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The hunt for the Amber ChamberIt is a tale with all the classic ingredients of an edge-of-your-seat thriller: mystery deaths, Nazis and a modern-day chase for a stolen trove of early 18th century treasure. The fate of the Amber Chamber, in reality a set of lavishly gilded panels, has puzzled authorities, historians and researchers since the final months of World War II. On May 31, the leaders of Russia and Germany will inaugurate a costly copy of the room as part of Saint Petersburg's 300th anniversary celebrations.
It has taken 20 years, six tonnes of amber and some 11.5 million dollars to build the room as it might have looked when King Friedrich-Wilhelm of Prussia gave the panels as a present to Tsar Peter I of Russia in 1716. But the mystery of the original panels remains unsolved. "I'm regularly contacted by people, mostly elderly, claiming to know where the Amber Chamber is and who are ready to tell me, for a price," said Wolfgang Eichwede, part of the scientific committee behind the reconstruction.
Not everyone is happy with the new version. "Nothing can replace the original, it was unique," said Hans Stadelmann, a German amateur historian who has spent 15 years looking for the lost panels. The last time they were seen was in 1941 at Koenigsberg, then the main town in East Prussia but now the Russian enclave of Kaliningrad. Nazi soldiers took the curved amber panels there after stripping them from Tsarskoye Selo, the summer residence of Russian tsars. But the panels disappeared in 1945 at war's end.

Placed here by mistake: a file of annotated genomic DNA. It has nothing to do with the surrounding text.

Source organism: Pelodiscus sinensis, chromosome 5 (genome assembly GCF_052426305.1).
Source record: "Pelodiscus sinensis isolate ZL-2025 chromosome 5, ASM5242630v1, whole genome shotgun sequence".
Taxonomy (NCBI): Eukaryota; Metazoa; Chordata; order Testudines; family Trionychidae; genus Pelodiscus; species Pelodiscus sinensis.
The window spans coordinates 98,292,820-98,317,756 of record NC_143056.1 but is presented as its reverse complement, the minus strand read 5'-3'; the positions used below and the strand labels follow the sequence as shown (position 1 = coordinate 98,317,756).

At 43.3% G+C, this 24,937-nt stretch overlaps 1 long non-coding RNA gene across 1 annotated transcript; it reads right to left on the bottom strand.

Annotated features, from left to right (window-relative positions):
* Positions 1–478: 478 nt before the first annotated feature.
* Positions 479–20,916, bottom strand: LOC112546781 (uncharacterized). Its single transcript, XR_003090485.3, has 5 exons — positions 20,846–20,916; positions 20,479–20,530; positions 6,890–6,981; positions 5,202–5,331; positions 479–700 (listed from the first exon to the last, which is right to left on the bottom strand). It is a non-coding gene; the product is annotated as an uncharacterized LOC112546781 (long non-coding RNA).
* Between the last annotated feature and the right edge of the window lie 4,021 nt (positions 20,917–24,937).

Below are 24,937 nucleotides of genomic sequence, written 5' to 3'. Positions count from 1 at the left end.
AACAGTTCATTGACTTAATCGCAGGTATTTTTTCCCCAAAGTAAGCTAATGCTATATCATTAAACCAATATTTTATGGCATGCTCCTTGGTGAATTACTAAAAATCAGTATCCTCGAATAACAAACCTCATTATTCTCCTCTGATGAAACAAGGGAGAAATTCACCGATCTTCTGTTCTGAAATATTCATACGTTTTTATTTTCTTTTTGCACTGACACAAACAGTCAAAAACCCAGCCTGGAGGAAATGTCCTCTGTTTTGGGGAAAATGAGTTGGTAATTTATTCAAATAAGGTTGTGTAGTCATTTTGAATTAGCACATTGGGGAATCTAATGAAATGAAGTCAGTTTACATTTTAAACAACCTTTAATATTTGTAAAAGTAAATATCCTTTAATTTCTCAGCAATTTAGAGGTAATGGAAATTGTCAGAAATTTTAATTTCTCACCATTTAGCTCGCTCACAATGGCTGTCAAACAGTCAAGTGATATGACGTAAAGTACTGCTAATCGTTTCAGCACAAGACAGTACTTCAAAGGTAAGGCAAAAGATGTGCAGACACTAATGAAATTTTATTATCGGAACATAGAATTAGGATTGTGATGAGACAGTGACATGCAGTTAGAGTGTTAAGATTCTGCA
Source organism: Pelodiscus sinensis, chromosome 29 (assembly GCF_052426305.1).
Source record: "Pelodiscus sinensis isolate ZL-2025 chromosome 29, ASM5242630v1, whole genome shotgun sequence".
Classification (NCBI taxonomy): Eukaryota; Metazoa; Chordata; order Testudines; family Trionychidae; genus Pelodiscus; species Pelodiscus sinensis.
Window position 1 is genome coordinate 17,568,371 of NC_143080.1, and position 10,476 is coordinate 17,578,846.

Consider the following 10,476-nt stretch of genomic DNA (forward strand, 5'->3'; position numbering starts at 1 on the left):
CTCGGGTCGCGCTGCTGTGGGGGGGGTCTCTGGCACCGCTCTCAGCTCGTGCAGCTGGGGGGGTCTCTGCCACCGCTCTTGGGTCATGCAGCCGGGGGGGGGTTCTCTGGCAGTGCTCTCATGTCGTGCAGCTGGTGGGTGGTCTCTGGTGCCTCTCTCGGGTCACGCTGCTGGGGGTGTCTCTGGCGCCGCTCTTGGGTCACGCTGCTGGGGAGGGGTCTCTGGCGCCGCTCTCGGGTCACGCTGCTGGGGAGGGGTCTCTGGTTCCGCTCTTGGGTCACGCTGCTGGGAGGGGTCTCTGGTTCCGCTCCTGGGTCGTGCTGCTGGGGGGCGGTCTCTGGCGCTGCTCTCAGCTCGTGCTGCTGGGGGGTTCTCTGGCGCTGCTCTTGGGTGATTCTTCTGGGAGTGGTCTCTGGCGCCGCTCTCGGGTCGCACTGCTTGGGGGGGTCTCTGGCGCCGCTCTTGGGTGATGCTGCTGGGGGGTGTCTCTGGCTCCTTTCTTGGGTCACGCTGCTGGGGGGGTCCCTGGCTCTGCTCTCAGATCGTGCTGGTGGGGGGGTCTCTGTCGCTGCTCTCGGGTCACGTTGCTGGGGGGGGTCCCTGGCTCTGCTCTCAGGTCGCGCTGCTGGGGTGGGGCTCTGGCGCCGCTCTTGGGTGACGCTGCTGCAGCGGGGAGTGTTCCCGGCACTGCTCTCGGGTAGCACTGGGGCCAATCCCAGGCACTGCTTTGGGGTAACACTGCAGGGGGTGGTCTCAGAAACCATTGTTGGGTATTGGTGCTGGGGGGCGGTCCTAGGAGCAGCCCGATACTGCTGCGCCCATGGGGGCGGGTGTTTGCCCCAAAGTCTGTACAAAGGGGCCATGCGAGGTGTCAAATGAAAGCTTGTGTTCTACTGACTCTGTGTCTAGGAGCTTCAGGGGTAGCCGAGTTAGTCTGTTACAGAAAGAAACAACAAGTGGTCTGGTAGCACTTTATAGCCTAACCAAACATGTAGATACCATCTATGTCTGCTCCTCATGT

Stadelmann is convinced they were secreted in one of scores of inaccessible underground rooms below a Nazi-era building in Weimar, eastern Germany. His theory connects the panels to Erich Koch, a Nazi Gauleiter for Ukraine and East Prussia, whose collection of stolen art vanished at the same time as Soviet troops were entering Koenigsberg. Stadelmann says Koch, who was captured in 1949 and died in a Polish jail in 1986, confessed: "Find my collection and you'll find the Amber Chamber." His problem is that authorities in Weimar do not believe him. Assuming the panels were evacuated from Koenigsberg in time, other theories place them on a wreck in the Baltic Sea, in mines deep in east Germany's Harz mountains or even in some dusty corner of a Bavarian castle. And there are sudden deaths too, like that of Alfred Rohde, a Nazi official who was in charge in 1945 when the panels were put into crates. He died later that year. The suspicious Soviets reportedly opened the tomb in early 1946, presumably hunting for the panels, and found it empty.
Georg Stein, a German former soldier who was also looking for the treasure, was found dead in a forest in 1987, a knife in his stomach. Stadelmann said Stein's son did not believe the official verdict of suicide and claimed his father had been in touch with the Stasi, the secret police of formerly communist East Germany. The Stasi also spent years looking for the panels, even creating a special unit in the 1970-1980s to search more than 100 possible hiding-places. In 1997, a panel measuring 55 by 70.5 centimetres (21.5 by 27.5 inches) was seized by police from a lawyer in Bremen, northern Germany. It was authenticated by experts and handed back to Russia, where it served as a guideline for the reconstruction.
Hopes of finding the rest quickly faded: the panel had been plundered by a German soldier in 1941, long before the war's end. Of course, the treasure may still be hidden in a collapsed bunker somewhere in Koenigsberg. "But the probability is much greater that it was destroyed in the fighting in 1945," said Eichwede. "Or," said Stadelmann, "somebody has it, and they're keeping quiet."
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